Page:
Great, now that we have an architecture in place, we need to figure out what we're going to measure exactly. Stepping back for a moment, let's remind ourselves of why we're here: we aim to understand DX in hopes of improving it. What we're certainly not building here is spyware.
So the metrics we collect should be intentional and directly serve our mission. The metrics we collect should be anonymous. We should target areas that we consider key events in the developer's workflow. At a minimum, we want to know how long a particular event takes and some basic information about the engineer's environment, like what versions of NodeJS they are running or how much total system memory their machine has. Additionally, each metric might require some additional information to provide more context. For example, when tracking how long it takes for engineers to spin up a back-end application on their laptop, we'll want to know which application.
After studying past DX survey results, we came up with a list of metrics to start with:
- Test runner duration - How long does it take to run tests for various apps and packages locally?
- Linting duration - How long does it take to lint our apps and packages locally?
- NextJS page compilation duration - How long does it take to build a NextJS page locally so an engineer can interact with it during development?
- Application/package build duration - How long does it take for engineers to build apps and packages locally?
- Application startup duration - How long does it take to lift an application locally?
In the future, our team can evolve this list to include even more key development events.
Implementing the above metrics was a matter of hooking into various tooling and scripts that exist and inserting some timer to measure when the event begins and when it completes. Upon completion, we simply fire an event off to our Development Telemetry service to eventually make its way into Datadog. And just like that, we now have local metrics in Datadog!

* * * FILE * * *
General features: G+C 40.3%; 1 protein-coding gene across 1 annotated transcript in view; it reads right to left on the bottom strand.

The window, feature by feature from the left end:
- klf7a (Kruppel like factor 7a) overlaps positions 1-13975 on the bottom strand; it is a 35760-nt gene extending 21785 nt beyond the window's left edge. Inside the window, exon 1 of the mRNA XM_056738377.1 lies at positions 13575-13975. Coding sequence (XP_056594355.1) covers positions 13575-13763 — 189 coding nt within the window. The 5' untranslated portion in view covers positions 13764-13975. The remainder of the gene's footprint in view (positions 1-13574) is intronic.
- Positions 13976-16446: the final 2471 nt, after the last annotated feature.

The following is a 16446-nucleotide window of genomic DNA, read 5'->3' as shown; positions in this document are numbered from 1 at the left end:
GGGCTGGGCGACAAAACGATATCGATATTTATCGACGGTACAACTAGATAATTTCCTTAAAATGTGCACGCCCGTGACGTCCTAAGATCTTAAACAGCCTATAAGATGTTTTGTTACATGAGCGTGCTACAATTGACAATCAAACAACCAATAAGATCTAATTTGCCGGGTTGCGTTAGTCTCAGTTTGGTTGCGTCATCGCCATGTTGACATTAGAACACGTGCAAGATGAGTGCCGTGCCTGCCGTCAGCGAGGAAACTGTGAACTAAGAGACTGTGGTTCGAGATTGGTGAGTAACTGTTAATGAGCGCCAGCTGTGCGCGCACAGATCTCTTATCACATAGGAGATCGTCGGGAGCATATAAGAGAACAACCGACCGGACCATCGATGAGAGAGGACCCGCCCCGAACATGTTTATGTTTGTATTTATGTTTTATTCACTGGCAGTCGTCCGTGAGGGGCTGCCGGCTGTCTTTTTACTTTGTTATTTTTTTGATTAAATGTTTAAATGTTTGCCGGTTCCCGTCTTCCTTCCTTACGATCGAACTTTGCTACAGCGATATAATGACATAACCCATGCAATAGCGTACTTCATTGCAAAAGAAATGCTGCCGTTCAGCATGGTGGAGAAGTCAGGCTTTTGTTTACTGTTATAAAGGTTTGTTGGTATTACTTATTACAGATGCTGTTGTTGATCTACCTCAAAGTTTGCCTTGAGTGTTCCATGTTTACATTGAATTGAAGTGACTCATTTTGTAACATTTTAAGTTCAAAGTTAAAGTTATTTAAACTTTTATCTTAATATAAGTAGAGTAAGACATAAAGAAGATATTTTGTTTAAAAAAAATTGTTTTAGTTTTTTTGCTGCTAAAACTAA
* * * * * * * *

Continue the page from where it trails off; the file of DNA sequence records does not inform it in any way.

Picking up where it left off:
There's one thing I want to address that you might be thinking. Is measuring local environments reliable? Aren't there other variables that could throw our measurements off? What if an engineer is running Slack, jamming to Spotify, and building a Docker container all while running one of these events? It's true; we can expect variations across these metrics. But over a large enough set of data points over a window of time, durations may trend up or down, which is a valid indicator of the overall health of DX.
The goal of this project was to build an extensible system for development telemetry. Now that the system is in place, we can analyze the available data and make decisions about how to address DX pain from a data-driven perspective. For example, it became apparent that DX pain seems not to be equally felt for all engineers. Looking at how long it takes engineers to build apps and packages, it appears some engineers with older hardware are waiting longer than others. Is this gap enough to justify a call for new laptops for everyone? Maybe, but at least we can approach that conversation with clear eyes now that we have real data. For example, we’ve begun to pilot our local environment on new M1 Macbooks, and we can now point to data to help us understand if the performance improvements we see would be worth the cost of upgrading hardware.
Another interesting find is that when we look at the slowest NextJS pages to compile locally, we see some team names pop up a number of times. This might mean those particular teams are feeling extra pain developing within our front-end application. This pattern gives us a lead, and if true, then the strategy for resolving this DX pain can be focused on why the pages these teams own are much slower to compile than other areas in our app.
In the near future, we hope to define SLAs for our development environments and can now use these metrics from CI/CD and local environments to craft appropriate SLIs. I'm excited to see how this system evolves over time and how it can help us to continue to scale up our engineering org. When building internal tools for developers, it's incredibly beneficial to think of those developers as the end-users of your team's "product." Thinking this way allows us to apply all we know about developing our external products to our internal ones and drive them towards our definitions of success. If you're passionate about improving developer experience or building great products for any kind of user, we're hiring!